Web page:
The SEC's Corporate Disclosure Rule Goes Missing

Chair Mary Jo White might be caving to political pressure.

Securities and Exchange Commission (SEC) Chair Mary Jo White.

Securities and Exchange Commission (SEC) Chair Mary Jo White.

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Is the famously tough Securities and Exchange Commission Chair Mary Jo White caving to political pressure?

When White was nominated to head the investor protection agency, she was greeted with accolades that focused on her tough reputation as a federal prosecutor in New York, where she brought cases against mobsters and terrorists. But amidst the accolades, an undercurrent of concern was expressed: White's toughness did not so clearly extend to prosecutions against Wall Street miscreants. And she left public service to work for Wall Street. Exactly who would Mary Jo White reveal herself to be as head of the SEC and to whom would she listen?

A few months into her tenure, the early signs are mixed, but the SEC's recent action to pull from its rulemaking agenda a proposal to require corporations to disclose their political spending is an atrocious move in its own right, and gives great cause for worry about what else investors should expect from the White-led SEC.

[See a collection of political cartoons on the economy.]

In 2011, 10 corporate law professors petitioned the SEC for a rule requiring corporate political disclosure. In their petition, they argued that "disclosure of corporate political spending is necessary not only because shareholders are interested in receiving such information, but also because such information is necessary for corporate accountability and oversight mechanisms to work." The law professors noted that the Supreme Court's Citizens United decision was based in part on the ability of shareholders to assess whether a corporation's political speech advanced their interest; the professors made the common sense observation that shareholders cannot make this assessment without disclosure of what that political spending is.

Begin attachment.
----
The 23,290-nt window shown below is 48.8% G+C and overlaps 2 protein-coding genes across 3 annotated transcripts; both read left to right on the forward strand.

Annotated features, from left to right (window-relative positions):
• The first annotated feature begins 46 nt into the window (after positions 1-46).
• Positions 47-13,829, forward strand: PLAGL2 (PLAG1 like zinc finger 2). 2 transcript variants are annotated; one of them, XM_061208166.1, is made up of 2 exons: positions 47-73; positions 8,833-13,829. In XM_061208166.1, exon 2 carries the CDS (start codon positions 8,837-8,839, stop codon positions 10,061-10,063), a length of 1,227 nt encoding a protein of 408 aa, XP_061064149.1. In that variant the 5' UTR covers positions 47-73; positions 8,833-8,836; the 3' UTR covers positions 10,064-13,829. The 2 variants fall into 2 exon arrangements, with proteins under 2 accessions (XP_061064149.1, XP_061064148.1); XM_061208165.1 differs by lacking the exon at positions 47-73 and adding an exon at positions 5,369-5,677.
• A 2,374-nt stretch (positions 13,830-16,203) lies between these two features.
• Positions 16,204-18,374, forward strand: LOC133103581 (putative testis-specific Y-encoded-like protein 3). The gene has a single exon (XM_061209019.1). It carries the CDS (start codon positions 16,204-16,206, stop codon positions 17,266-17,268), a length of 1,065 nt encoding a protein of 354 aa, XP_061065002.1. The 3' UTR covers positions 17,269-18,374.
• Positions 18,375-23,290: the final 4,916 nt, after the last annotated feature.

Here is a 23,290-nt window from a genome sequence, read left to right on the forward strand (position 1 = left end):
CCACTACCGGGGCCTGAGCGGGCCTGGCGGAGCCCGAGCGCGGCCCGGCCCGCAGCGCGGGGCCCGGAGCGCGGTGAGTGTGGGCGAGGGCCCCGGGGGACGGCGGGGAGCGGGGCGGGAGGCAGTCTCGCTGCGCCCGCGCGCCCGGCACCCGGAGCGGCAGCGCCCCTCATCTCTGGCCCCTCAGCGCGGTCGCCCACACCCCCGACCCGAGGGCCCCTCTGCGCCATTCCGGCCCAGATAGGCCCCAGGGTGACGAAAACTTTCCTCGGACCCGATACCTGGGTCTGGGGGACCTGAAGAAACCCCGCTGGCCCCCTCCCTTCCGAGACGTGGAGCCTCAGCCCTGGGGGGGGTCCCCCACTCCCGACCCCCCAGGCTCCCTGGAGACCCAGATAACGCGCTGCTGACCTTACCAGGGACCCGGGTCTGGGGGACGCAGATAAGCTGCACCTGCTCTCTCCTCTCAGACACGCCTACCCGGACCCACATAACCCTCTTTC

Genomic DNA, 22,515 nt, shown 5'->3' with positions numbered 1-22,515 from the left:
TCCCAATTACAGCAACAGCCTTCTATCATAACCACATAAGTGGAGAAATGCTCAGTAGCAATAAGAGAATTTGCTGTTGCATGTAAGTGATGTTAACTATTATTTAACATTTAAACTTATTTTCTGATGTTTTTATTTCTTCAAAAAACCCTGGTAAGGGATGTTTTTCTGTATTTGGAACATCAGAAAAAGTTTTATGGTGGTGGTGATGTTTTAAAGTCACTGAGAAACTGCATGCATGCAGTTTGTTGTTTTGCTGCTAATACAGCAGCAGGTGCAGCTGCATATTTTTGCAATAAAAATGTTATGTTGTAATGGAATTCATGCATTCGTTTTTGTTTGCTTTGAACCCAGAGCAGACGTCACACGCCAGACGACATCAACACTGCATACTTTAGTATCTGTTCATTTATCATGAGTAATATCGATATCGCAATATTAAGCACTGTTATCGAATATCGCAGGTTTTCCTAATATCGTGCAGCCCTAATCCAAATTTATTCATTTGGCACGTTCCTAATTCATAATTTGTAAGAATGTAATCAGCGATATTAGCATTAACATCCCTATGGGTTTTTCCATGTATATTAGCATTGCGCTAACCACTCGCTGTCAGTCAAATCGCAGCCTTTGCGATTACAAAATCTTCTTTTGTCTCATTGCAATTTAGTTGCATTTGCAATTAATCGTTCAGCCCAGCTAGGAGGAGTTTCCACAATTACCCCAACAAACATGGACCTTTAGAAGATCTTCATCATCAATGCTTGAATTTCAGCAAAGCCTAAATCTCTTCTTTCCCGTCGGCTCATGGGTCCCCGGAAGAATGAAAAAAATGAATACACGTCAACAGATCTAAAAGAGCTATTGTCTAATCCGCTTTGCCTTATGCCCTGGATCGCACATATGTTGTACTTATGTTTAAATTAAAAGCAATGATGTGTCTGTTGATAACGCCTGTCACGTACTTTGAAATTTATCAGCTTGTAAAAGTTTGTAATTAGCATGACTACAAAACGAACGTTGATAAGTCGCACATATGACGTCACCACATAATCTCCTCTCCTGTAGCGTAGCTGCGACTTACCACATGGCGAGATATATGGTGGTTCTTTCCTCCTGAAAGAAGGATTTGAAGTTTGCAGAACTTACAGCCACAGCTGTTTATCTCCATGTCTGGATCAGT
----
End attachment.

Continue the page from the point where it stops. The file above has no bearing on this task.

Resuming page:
Investors thought the professors' petition was a good idea. A spectacularly good idea, in fact. The SEC has received 700,000 comments in favor of the proposal, including from a large group of firms managing more than $690 billion in assets, the Maryland State Retirement Agency, John Bogle, the founder and former CEO of the major mutual fund the Vanguard Group, and six state treasurers.

In 2012, the SEC responded to the deluge of investor support for the idea and put a corporate political disclosure rule on its rulemaking docket for the coming year.

Last month, however, with the publication of the SEC's rulemaking agenda for 2014 – the first such agenda of White's tenure – the political disclosure rule was nowhere to be found.

[Check out 2013: The Year in Cartoons.]

SEC staff suggested that the rule was removed because the agency has a backlog of rules from the Dodd-Frank financial reform law, and that it needs to focus on getting those congressionally required rules issued.

The SEC is, in fact, behind on its Dodd-Frank rulemaking, and it is institutionally stretched thin. But surely the agency has the ability to do more than one thing at a time, if it chooses.

Notably, a political disclosure rule would be easy to draft. There are some choices that need to be made in drafting a rule: For example, is there a de minimis exception for disclosure of small expenditures, and what constitutes de minimis? But the technical components of a political disclosure rule are quite simple.

Moreover, the cost of compliance with a political disclosure rule would be minimal. Companies already keep records of their political spending, so a rule would not require new calculations or investigations. And the cost of publishing spending information on the Internet is negligible. There is no question as to feasibility; many companies already make full or partial disclosures of their political spending.

[See a collection of political cartoons on Congress.]

The only hard thing about a political disclosure rule is the political resistance of Big Business trade associations – like the U.S. Chamber of Commerce – that serve as conduits of undisclosed corporate election funding, the companies for which they front and their political allies in Congress.